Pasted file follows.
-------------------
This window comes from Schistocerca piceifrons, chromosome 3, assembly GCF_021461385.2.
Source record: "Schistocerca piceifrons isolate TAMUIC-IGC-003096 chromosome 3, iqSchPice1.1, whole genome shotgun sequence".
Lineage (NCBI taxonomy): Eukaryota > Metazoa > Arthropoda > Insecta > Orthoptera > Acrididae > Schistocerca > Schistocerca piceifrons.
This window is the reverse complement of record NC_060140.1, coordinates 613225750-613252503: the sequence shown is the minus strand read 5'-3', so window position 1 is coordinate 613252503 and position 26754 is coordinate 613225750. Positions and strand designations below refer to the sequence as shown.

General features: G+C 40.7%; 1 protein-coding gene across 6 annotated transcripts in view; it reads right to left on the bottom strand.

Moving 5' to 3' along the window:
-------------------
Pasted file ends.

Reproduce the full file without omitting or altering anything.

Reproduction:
This window comes from Schistocerca piceifrons, chromosome 3, assembly GCF_021461385.2.
Source record: "Schistocerca piceifrons isolate TAMUIC-IGC-003096 chromosome 3, iqSchPice1.1, whole genome shotgun sequence".
Lineage (NCBI taxonomy): Eukaryota > Metazoa > Arthropoda > Insecta > Orthoptera > Acrididae > Schistocerca > Schistocerca piceifrons.
This window is the reverse complement of record NC_060140.1, coordinates 613225750-613252503: the sequence shown is the minus strand read 5'-3', so window position 1 is coordinate 613252503 and position 26754 is coordinate 613225750. Positions and strand designations below refer to the sequence as shown.

General features: G+C 40.7%; 1 protein-coding gene across 6 annotated transcripts in view; it reads right to left on the bottom strand.

Moving 5' to 3' along the window: